It’s in how different she is that she’s really just like everyone else, just struggling to find her place And it’s the way she carries herself, with all her known “otherness,” which makes her entire existence into a sort of triumph for anyone who’s ever felt awful about not quite finding our own place. (Hi. I wasn’t “cool” with the math nerds or the band geeks. And I sure as hell wasn’t in the inner circle with any other, more acceptable, group either.)
Between Ortega’s performance, and the little moments here and there where Wednesday does let herself be a bit more open — like that rooftop scene with Enid, for one — though, one can’t help but get the impression that, should the right set of circumstances arise, Wednesday wouldn’t be as opposed to making a new friend here or there as she may claim. She’s just not compromising who she is, or going out of her way in any way at all, to get there.
And that’s good!
But, even if Wednesday doesn’t want to be a part of those teen cliches, she still finds herself smack in the middle of a few. We’ve already talked about being at odds with her parents, but that’s not all. Nevermore Academy has itself a queen bee in the form of Bianca Barclay. And, in one of the best scenes in Wednesday 1×01, our girl becomes Bianca’s rival. Her target, perhaps. There’s also the issue of Tyler and Xavier. We’re sensing some kind of setup here…
…but it’s not like the Wednesday Addams would want us to dwell on that too long.
While Wednesday is artfully laying the groundwork for the tale of our beautifully independent young heroine, there’s also…something…else…happening. The scene with all the big warnings about all those outcasts at Nevermore is just over the top enough to make it entertaining but not quite so far over the top as to make it obnoxious. Then, of course, something gets our brave traveler.
And it is, uh, not pretty. To say the least. He’s all over, everywhere, and Sheriff Galpin wants to keep the locals in the dark. Just say there’s a bear or whatever. Sure, there have already been two other mysterious deaths, but nobody’s going to catch on. Right? Totally.
In the epic scene where Wednesday rocks out to “Paint It Black” on her cello, though, we learn there’s maybe more than one mystery here. Or, perhaps they’re all tied up together, which is why the mysterious drawing, Gomez’s file, and Galpin’s murder board all make appearances during the same sequence. That’s left up to the viewer to decide for now.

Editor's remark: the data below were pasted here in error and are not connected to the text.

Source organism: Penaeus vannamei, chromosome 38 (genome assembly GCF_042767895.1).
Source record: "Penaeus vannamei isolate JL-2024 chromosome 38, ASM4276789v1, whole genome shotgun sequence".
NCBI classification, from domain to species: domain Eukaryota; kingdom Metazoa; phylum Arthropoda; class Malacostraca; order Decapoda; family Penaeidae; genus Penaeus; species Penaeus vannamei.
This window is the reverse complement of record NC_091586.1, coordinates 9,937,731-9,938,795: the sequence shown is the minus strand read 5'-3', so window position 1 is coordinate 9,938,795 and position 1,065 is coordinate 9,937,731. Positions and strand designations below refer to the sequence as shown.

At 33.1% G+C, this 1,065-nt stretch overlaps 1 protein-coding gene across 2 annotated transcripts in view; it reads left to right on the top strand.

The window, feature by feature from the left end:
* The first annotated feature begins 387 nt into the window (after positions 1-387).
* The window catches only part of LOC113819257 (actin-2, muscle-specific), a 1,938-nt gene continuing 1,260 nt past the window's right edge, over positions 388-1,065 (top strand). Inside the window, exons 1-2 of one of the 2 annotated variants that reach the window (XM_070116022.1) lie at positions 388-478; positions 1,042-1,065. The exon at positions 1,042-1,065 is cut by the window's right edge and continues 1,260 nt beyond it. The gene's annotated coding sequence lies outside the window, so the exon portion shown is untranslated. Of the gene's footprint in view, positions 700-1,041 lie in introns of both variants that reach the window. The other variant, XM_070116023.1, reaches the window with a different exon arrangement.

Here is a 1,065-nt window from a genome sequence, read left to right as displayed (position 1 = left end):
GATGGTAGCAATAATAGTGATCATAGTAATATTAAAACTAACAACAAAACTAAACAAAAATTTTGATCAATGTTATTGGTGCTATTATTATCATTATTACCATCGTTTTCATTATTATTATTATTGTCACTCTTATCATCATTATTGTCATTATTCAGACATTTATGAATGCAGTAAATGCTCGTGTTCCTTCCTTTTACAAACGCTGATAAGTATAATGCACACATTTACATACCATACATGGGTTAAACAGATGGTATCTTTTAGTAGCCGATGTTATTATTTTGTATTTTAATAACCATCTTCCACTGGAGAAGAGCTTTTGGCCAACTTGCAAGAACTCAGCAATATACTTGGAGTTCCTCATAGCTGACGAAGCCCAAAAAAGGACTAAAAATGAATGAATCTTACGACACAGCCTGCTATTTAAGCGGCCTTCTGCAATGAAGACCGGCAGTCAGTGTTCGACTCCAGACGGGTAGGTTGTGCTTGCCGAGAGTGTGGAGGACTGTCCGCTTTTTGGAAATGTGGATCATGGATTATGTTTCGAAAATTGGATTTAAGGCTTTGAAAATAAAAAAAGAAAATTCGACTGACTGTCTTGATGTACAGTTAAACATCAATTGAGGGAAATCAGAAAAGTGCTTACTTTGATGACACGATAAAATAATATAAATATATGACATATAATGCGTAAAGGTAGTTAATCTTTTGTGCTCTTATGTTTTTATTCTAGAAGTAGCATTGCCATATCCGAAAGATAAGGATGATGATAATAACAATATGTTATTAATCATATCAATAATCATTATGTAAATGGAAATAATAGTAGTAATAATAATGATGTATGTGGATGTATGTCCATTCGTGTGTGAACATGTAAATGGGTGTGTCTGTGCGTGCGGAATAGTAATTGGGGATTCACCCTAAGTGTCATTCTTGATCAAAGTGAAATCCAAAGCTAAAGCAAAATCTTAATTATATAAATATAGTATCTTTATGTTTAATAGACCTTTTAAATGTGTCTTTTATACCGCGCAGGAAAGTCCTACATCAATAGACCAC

(But we’re all intelligent viewers here, right? Right.)
Then…there’s the end. Or, well. The end of Rowan, at least. It turns out that this outcast among outcasts tried to kill our outcast among outcasts because of a warning from his now-dead mother. Something to do with the picture he ripped out of that book. But just as he’s about to fulfill his destiny to kill Wednesday and save the school, something gets him.
Obviously, there’s a lot more to this story than meets the eye. And obviously, we’re with Wednesday — it’s worth sticking around for.
More on Wednesday 1×01
- “I’m not sure whose twisted idea it was…to put hundreds of adolescents in underfunded schools, run by people whose dreams were crushed years ago. But I admire the sadism.” The timing on this voiceover, with all those pauses for effect, hooked me.
- Or, rather, even just the score hooked me from minute one. But the voiceover made it that much better.
- “…emotion equals weakness.”
- Isaac Ordonez is adorable as Pugsley, and his reaction to Wednesday having her first vision is the definition of pure shock and confusion.
- That look over her shoulder before “what I do best.” Girl, yes.
- Tag yourself. Can’t decide if I’m Wednesday’s side-eye or Pugsley’s eyeroll while the parents are so obsessed with each other, they don’t even notice birds going splat on the hearse.
- All I can say about Gwendoline Christie as Larissa Weems is just…delicious. What else is there to say?